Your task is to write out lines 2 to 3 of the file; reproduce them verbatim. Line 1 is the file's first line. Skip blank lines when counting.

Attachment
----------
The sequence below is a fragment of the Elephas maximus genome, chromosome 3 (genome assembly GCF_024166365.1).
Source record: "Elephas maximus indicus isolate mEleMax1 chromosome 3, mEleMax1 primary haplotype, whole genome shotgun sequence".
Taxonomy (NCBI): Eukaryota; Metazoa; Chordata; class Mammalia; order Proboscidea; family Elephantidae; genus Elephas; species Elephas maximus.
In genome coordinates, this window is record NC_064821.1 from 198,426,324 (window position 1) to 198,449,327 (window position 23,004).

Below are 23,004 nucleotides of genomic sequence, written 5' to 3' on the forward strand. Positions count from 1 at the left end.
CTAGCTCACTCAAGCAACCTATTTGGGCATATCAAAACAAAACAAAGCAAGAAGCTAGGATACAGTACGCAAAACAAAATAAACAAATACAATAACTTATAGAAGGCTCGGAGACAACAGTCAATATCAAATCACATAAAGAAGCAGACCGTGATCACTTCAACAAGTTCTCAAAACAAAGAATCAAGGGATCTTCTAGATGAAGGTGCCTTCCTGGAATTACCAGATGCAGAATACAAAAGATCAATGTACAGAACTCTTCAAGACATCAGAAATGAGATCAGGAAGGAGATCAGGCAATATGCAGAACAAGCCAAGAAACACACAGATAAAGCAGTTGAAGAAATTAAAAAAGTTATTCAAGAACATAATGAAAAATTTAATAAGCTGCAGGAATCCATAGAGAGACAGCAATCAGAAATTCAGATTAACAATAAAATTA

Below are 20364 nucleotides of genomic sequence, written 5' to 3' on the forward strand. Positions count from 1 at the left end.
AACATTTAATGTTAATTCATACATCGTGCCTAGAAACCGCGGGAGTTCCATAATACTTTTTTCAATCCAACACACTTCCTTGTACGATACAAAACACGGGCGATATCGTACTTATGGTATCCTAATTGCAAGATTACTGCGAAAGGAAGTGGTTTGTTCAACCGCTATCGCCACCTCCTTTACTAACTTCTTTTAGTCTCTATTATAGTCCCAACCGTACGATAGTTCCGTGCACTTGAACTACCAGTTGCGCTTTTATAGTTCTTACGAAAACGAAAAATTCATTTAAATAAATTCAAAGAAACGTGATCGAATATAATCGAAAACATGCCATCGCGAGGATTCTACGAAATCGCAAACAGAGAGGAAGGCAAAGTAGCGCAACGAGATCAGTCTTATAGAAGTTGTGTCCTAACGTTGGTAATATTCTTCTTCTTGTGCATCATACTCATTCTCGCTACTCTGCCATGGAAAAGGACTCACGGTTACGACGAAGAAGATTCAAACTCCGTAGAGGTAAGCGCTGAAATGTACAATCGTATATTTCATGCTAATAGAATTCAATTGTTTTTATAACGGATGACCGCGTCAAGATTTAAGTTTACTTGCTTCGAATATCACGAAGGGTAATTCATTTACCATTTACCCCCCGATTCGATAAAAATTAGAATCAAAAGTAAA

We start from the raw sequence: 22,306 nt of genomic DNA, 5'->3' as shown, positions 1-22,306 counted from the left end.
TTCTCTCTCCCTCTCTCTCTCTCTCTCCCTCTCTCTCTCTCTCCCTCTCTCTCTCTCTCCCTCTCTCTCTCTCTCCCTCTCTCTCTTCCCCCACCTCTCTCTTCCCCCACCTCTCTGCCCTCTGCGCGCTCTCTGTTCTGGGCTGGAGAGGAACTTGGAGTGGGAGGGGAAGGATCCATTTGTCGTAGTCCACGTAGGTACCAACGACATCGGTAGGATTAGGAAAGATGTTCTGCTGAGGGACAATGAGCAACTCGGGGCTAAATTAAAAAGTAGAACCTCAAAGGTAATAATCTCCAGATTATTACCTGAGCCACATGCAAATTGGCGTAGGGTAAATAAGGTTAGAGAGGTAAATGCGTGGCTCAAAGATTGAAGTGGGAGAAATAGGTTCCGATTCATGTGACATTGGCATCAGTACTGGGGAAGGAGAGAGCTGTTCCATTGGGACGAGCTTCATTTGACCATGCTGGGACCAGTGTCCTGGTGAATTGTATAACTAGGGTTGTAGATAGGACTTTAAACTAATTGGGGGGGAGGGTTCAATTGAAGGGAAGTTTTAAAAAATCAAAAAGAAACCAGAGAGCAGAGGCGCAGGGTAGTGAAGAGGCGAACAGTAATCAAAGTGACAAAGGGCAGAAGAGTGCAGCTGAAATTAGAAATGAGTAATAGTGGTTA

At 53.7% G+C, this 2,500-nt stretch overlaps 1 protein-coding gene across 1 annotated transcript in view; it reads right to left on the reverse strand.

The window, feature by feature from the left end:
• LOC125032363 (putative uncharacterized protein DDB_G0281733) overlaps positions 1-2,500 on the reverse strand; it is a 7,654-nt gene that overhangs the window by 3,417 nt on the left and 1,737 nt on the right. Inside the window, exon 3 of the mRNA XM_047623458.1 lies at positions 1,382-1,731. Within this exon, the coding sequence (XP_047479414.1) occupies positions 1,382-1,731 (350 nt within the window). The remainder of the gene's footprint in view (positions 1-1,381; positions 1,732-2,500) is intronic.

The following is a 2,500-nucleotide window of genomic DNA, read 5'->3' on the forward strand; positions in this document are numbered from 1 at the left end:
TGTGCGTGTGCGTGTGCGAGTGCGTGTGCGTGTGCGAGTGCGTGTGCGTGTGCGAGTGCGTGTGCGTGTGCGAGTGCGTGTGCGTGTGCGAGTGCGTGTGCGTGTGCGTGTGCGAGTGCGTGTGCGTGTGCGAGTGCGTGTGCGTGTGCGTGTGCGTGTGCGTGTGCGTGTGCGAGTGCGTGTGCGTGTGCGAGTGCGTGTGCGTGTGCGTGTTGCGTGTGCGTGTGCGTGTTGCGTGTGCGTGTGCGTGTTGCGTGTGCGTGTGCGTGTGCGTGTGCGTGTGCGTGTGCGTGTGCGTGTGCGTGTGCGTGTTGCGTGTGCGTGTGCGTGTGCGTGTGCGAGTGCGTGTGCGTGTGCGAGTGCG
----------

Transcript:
Source record: "Elephas maximus indicus isolate mEleMax1 chromosome 3, mEleMax1 primary haplotype, whole genome shotgun sequence".
Taxonomy (NCBI): Eukaryota; Metazoa; Chordata; class Mammalia; order Proboscidea; family Elephantidae; genus Elephas; species Elephas maximus.